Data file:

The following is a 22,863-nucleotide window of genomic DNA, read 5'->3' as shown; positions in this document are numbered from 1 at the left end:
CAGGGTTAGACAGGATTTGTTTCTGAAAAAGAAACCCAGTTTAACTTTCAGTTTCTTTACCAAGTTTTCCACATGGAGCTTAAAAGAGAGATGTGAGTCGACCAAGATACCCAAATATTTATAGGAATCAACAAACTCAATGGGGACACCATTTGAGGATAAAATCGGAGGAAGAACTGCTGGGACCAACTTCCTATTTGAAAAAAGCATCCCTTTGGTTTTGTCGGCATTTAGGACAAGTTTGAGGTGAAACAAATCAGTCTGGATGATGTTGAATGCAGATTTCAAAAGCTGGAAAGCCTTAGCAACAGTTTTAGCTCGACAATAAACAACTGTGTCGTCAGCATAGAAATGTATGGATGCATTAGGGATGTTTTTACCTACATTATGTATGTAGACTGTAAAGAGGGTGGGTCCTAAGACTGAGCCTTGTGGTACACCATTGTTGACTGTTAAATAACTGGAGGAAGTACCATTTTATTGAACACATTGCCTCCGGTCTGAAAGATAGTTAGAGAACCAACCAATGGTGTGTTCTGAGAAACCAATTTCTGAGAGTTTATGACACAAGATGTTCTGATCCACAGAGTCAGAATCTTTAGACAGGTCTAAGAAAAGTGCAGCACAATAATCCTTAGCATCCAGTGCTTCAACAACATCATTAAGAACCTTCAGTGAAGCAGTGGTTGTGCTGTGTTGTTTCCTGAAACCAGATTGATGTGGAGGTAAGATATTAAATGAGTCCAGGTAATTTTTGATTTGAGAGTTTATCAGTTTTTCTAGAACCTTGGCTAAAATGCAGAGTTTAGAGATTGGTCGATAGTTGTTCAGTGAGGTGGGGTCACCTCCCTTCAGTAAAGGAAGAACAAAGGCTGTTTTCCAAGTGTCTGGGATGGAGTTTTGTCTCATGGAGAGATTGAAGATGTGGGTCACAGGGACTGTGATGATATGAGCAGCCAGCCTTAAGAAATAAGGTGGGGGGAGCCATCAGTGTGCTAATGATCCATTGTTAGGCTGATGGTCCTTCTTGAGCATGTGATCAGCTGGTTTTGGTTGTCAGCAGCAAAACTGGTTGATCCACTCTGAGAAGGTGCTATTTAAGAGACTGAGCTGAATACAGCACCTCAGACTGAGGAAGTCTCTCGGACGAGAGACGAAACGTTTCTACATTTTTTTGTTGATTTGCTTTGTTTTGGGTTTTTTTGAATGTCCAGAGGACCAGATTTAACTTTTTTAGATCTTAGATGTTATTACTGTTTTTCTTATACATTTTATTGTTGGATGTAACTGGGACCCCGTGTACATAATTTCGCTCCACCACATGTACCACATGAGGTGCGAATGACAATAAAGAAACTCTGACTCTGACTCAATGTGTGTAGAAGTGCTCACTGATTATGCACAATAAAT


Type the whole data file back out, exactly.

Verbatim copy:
The following is a 22,863-nucleotide window of genomic DNA, read 5'->3' as shown; positions in this document are numbered from 1 at the left end:
CAGGGTTAGACAGGATTTGTTTCTGAAAAAGAAACCCAGTTTAACTTTCAGTTTCTTTACCAAGTTTTCCACATGGAGCTTAAAAGAGAGATGTGAGTCGACCAAGATACCCAAATATTTATAGGAATCAACAAACTCAATGGGGACACCATTTGAGGATAAAATCGGAGGAAGAACTGCTGGGACCAACTTCCTATTTGAAAAAAGCATCCCTTTGGTTTTGTCGGCATTTAGGACAAGTTTGAGGTGAAACAAATCAGTCTGGATGATGTTGAATGCAGATTTCAAAAGCTGGAAAGCCTTAGCAACAGTTTTAGCTCGACAATAAACAACTGTGTCGTCAGCATAGAAATGTATGGATGCATTAGGGATGTTTTTACCTACATTATGTATGTAGACTGTAAAGAGGGTGGGTCCTAAGACTGAGCCTTGTGGTACACCATTGTTGACTGTTAAATAACTGGAGGAAGTACCATTTTATTGAACACATTGCCTCCGGTCTGAAAGATAGTTAGAGAACCAACCAATGGTGTGTTCTGAGAAACCAATTTCTGAGAGTTTATGACACAAGATGTTCTGATCCACAGAGTCAGAATCTTTAGACAGGTCTAAGAAAAGTGCAGCACAATAATCCTTAGCATCCAGTGCTTCAACAACATCATTAAGAACCTTCAGTGAAGCAGTGGTTGTGCTGTGTTGTTTCCTGAAACCAGATTGATGTGGAGGTAAGATATTAAATGAGTCCAGGTAATTTTTGATTTGAGAGTTTATCAGTTTTTCTAGAACCTTGGCTAAAATGCAGAGTTTAGAGATTGGTCGATAGTTGTTCAGTGAGGTGGGGTCACCTCCCTTCAGTAAAGGAAGAACAAAGGCTGTTTTCCAAGTGTCTGGGATGGAGTTTTGTCTCATGGAGAGATTGAAGATGTGGGTCACAGGGACTGTGATGATATGAGCAGCCAGCCTTAAGAAATAAGGTGGGGGGAGCCATCAGTGTGCTAATGATCCATTGTTAGGCTGATGGTCCTTCTTGAGCATGTGATCAGCTGGTTTTGGTTGTCAGCAGCAAAACTGGTTGATCCACTCTGAGAAGGTGCTATTTAAGAGACTGAGCTGAATACAGCACCTCAGACTGAGGAAGTCTCTCGGACGAGAGACGAAACGTTTCTACATTTTTTTGTTGATTTGCTTTGTTTTGGGTTTTTTTGAATGTCCAGAGGACCAGATTTAACTTTTTTAGATCTTAGATGTTATTACTGTTTTTCTTATACATTTTATTGTTGGATGTAACTGGGACCCCGTGTACATAATTTCGCTCCACCACATGTACCACATGAGGTGCGAATGACAATAAAGAAACTCTGACTCTGACTCAATGTGTGTAGAAGTGCTCACTGATTATGCACAATAAAT